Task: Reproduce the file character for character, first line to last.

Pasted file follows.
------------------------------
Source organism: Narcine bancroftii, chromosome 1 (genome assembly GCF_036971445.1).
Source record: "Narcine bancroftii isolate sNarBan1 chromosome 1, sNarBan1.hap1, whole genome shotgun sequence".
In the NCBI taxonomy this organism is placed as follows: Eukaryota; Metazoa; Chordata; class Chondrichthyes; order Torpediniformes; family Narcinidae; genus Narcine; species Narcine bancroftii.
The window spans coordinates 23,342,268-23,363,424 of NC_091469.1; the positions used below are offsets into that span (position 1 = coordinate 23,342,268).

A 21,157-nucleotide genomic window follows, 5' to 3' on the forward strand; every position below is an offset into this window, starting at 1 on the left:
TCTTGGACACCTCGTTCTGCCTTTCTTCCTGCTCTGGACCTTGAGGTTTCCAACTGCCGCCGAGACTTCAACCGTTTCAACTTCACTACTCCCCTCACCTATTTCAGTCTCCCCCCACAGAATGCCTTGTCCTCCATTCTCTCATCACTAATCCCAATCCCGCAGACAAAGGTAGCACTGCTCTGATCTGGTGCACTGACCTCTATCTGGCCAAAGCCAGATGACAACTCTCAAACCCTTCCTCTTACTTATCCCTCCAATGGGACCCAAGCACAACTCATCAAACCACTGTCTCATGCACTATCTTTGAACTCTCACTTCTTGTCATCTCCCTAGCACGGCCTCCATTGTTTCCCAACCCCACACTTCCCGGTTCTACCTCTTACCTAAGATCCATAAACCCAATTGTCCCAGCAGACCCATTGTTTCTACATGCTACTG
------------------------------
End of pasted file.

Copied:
Source organism: Narcine bancroftii, chromosome 1 (genome assembly GCF_036971445.1).
Source record: "Narcine bancroftii isolate sNarBan1 chromosome 1, sNarBan1.hap1, whole genome shotgun sequence".
In the NCBI taxonomy this organism is placed as follows: Eukaryota; Metazoa; Chordata; class Chondrichthyes; order Torpediniformes; family Narcinidae; genus Narcine; species Narcine bancroftii.
The window spans coordinates 23,342,268-23,363,424 of NC_091469.1; the positions used below are offsets into that span (position 1 = coordinate 23,342,268).

A 21,157-nucleotide genomic window follows, 5' to 3' on the forward strand; every position below is an offset into this window, starting at 1 on the left:
TCTTGGACACCTCGTTCTGCCTTTCTTCCTGCTCTGGACCTTGAGGTTTCCAACTGCCGCCGAGACTTCAACCGTTTCAACTTCACTACTCCCCTCACCTATTTCAGTCTCCCCCCACAGAATGCCTTGTCCTCCATTCTCTCATCACTAATCCCAATCCCGCAGACAAAGGTAGCACTGCTCTGATCTGGTGCACTGACCTCTATCTGGCCAAAGCCAGATGACAACTCTCAAACCCTTCCTCTTACTTATCCCTCCAATGGGACCCAAGCACAACTCATCAAACCACTGTCTCATGCACTATCTTTGAACTCTCACTTCTTGTCATCTCCCTAGCACGGCCTCCATTGTTTCCCAACCCCACACTTCCCGGTTCTACCTCTTACCTAAGATCCATAAACCCAATTGTCCCAGCAGACCCATTGTTTCTACATGCTACTG